Marketing When Customer Equity Matters.Find More Like This
Hanssens, Dominique M
Harvard Business Review; May2008, Vol. 86 Issue 5, p117-123
Measuring the effectiveness of marketing investments can be frustrating -- especially if a company focuses on a long-term outcome like increasing customer equity.
Wachovia has created a model that helps it make customer-equity-driven marketing-mix decisions. The model's architects are Hanssens, a professor at UCLA; Thorpe, a senior vice president at Wachovia; and Finkbeiner, an executive VP at TNS.
Wachovia has grown mainly through mergers and acquisitions. With 122,000 employees, it is the fourth-largest bank-holding company in the United States based on assets ($782.9 billion) and the third-largest U.S. full-service brokerage firm based on client assets.
During one very significant merger, the 2001 merger of First Union and Wachovia, management decided to invest substantially in building the brand of the newly combined entity. It was to go by the name Wachovia, even though Wachovia had been a fairly small regional bank, known only in five southeastern states, while First Union had been a national and, in many ways, international player. By embarking on a major brand-building initiative, management hoped to prevent the attrition and the dip in customer satisfaction scores that commonly follow when companies integrate their systems and processes.
Building a Model That Captured Reality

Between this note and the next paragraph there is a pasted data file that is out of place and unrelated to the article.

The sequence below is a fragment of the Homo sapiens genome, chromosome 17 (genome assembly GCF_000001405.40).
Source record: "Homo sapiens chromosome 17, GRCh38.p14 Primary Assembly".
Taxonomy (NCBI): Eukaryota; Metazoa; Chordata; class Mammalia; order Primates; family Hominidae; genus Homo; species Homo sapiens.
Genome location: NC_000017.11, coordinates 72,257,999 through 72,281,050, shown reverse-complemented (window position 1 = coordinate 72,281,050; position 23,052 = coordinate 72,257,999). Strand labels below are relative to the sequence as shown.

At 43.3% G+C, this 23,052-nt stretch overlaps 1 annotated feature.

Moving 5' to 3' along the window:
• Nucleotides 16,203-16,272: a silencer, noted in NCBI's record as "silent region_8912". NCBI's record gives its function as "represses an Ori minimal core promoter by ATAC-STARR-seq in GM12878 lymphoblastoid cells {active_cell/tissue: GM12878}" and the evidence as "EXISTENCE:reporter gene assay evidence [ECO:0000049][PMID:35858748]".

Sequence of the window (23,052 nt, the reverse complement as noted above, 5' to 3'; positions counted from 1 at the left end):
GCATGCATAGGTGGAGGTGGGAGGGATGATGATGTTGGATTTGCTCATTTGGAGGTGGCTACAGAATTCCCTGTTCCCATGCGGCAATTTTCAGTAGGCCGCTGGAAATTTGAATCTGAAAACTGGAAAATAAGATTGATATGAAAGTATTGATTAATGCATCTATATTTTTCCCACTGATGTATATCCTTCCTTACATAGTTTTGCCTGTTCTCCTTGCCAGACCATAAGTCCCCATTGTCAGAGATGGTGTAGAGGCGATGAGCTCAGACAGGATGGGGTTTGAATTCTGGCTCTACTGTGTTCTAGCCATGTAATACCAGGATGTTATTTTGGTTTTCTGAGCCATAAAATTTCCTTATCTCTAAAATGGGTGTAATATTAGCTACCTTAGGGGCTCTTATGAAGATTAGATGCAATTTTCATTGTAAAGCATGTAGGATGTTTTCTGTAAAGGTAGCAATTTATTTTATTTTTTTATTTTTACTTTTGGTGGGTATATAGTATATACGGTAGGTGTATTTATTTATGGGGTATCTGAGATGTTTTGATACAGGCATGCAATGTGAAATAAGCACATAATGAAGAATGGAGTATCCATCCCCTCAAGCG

Gathering data and creating the models. The team's work began in earnest with the design and development of a comprehensive historical marketing database.
Estimating the marketing impact. With the data on marketing activities and customer equity outcomes in hand, the quest began to discover just how the former increased the latter. The team built models that estimated the incremental impact that each marketing variable - ad spending, news coverage, and so on - had on customer acquisition, customer attrition, and revenue, and its follow-on effect on the customer base and profits.
Using the Models to Guide Decisions Managers at Wachovia were satisfied that the market-response models, based on historical data, accurately depicted what had happened in the past. But did they have the power to predict effects under different conditions?
Marketing at Wachovia has come a long way in a short time. As recently as the year 2000, marketing expenditures had been treated as costs, not investments, and were spread across four revenue-generating lines of business.
Today, executives at Wachovia have the comprehensive view, the data, and the models to make fact-based managerial decisions that will benefit the long-term health of the company.